The arrival of COVID-19, and then the emergence of new strains of the virus, plunged fear into the hearts of people diagnosed with Chronic Obstructive Pulmonary Disease [COPD].
And what’s worse is that things are changing every day.
However, the situation finally appears to be changing for the good. Just when everything seemed hopeless and uncertain, scientists released the COVID-19 vaccine.
Suddenly, there’s a mass effort to immunise as many ill and vulnerable people as possible.
Currently, in the UK, over 20 million have already been vaccinated. As you might expect, there's a priority list.
My own condition placed me in the fourth category on the priority list. I feel very grateful for that.
Hope is on the horizon, but stay cautious
COVID-19 is a global crisis, and people are dealing with it in their own ways.
Suppose you're lucky enough to have no physical or mental health problems. In that case, I know that social isolation can be an issue and the vaccine symbolises the return to "normal life" – so I can understand people’s impatience to have it.
For people with COPD and other conditions, the vaccine also symbolises hope. No more fear of going outside. Being able to enter a shop without worrying about catching anything deadly. Seeing friends and loved ones without a care in the world.
Still, I feel like I must say this:
Please don't be lulled into a false sense of security.
Millions of us are still waiting for the vaccine, so please be as cautious as ever.
Keep going – you are not alone
I also want to talk about my own experiences, and how the last year has affected the mental health of thousands of people.
In my opinion, the medical profession now understands and acknowledges a lot more when it comes to mental health. In the UK, there has been a big shift in attitude, which is undoubtedly positive. I hope that other countries across the world can eventually say the same.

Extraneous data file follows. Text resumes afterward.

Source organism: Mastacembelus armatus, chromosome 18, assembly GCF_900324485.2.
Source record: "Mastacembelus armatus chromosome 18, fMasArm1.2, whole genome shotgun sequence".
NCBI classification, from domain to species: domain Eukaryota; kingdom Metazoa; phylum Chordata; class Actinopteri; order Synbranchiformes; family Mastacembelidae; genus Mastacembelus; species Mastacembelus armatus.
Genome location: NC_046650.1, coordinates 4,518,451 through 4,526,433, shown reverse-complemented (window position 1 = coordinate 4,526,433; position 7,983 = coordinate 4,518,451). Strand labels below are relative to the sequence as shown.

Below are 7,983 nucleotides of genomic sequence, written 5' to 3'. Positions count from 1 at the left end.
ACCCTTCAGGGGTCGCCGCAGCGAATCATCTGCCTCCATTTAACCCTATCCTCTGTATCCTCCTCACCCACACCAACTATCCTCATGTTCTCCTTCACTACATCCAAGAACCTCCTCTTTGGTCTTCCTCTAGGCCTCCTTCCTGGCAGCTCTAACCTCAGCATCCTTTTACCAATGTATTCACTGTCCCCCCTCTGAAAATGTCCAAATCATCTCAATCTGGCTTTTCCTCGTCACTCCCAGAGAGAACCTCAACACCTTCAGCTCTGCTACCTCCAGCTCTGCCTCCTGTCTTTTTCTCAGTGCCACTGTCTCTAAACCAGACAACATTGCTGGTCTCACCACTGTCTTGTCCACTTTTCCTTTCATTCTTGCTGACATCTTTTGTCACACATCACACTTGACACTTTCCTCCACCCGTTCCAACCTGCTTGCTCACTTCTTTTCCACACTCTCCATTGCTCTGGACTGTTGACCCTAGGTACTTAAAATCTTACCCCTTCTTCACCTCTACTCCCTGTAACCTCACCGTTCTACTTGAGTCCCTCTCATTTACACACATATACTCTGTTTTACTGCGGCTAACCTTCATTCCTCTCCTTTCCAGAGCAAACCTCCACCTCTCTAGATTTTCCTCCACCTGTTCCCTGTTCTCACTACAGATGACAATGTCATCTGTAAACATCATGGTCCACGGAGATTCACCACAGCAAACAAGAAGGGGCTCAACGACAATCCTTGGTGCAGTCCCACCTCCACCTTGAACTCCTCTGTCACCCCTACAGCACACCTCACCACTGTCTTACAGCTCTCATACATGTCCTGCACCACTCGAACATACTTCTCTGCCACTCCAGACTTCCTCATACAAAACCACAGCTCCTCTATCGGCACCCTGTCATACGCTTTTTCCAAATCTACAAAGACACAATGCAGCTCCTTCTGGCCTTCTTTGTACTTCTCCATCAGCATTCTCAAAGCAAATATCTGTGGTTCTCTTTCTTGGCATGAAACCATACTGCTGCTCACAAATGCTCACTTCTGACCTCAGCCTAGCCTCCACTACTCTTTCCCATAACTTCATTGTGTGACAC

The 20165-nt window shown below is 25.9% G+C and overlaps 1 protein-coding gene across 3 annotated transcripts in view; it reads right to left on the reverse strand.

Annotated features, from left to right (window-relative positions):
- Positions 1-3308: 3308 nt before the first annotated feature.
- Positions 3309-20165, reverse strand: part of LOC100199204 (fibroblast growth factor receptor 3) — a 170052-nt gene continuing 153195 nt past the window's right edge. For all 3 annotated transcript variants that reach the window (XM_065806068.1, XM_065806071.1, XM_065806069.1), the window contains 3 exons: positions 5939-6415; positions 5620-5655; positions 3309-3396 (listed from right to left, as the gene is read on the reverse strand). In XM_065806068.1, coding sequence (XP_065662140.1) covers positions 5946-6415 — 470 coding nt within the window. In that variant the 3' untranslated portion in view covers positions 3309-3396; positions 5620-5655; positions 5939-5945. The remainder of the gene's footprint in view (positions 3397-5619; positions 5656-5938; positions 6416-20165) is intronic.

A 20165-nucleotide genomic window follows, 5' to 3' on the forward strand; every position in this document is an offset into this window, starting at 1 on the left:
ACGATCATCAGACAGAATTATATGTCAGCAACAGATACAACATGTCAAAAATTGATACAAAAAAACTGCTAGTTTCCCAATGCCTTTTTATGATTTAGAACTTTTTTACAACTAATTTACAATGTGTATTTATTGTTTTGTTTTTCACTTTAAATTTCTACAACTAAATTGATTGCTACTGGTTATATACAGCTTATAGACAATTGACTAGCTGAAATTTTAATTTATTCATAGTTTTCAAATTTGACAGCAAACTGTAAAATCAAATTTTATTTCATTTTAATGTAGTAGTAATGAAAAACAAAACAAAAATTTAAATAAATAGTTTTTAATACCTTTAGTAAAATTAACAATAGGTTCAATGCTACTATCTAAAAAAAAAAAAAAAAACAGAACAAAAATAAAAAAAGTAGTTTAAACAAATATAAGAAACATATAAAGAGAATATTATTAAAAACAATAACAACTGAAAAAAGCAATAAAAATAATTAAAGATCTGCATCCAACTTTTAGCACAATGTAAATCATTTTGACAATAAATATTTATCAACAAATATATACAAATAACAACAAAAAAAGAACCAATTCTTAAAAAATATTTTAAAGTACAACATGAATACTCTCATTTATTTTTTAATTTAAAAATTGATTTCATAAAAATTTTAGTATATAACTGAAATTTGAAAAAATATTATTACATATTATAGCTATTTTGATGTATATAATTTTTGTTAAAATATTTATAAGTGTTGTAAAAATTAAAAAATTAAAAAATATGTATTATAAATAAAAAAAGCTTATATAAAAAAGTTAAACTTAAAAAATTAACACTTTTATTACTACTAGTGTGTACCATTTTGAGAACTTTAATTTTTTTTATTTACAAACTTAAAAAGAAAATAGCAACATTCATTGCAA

Although it may seem like a platitude, if you’re struggling with your mental health at the moment, I can safely say that you’re not alone in how you feel.
Attitudes towards mental health have changed. Many people understand nowadays, and they aren't afraid to say that they, too, struggle sometimes.
In fact, 8.2 million people have admitted to feeling frequent anxiety in the UK. That's 8.2 million people struggling daily who, on the outside, appear "fine".
It's a sad situation but, if you're feeling anxious right now, I promise it's not just you. Anxiety could even be described as the “new normal".
It's not a mystery why anxiety is rife among us. When there is something to fear, such as COVID-19 – and how it may affect the vulnerable – mental health is going suffer.
I get up and face my fears every day
My family have had their fair share of panic attacks recently, but we've supported each other the best we can.
Some mornings, I wake up with a sickening feeling. I think to myself, "What's the point?" It's hard to see the beauty in life when I'm feeling like this.
Yet, I also know there's nothing worse than lying in bed, dwelling on my fears. I get up and do anything I can to distract myself. I know my own feelings are exaggerated most of the time, so I soothe myself with a cup of tea.
Sometimes, the grip of anxiety makes my breathing difficulties worse. When this happens, I have to make a supercharged effort to breathe through my nose and out of my mouth. The trick, I've found, is trying to convince myself that I feel calm.
It may seem like an amateurish tactic, but it works. For me, it's a practical solution that helps me get through the day.
I’ve also learned to soothe myself with light exercise. Sometimes, exercise can be difficult (particularly if you live with a respiratory condition like COPD), so I asked my doctor for some advice.
Exercise gets the blood flowing, and studies say it makes you feel happier. As I’ve been shielding during the pandemic, going outside is a no-no most of the time. Instead, my doctor has suggested a light exercise regime to do in my living room.
It’s so therapeutic. If you’ve stopped exercising recently, however understandable, I highly encourage you to give some gentle activity a try.
Whatever you feel right now, it’s understandable. Please know that you’re not alone, and talk to someone if you can. Friends and family are just a call or video chat away. You could also consider online therapy, which some people say works wonders.
Your mental health and peace of mind are the foundations your house is built on. Look after yourself, show some self-love, and your “house” will stay strong.
NPS-IE-NP-00222 March 2021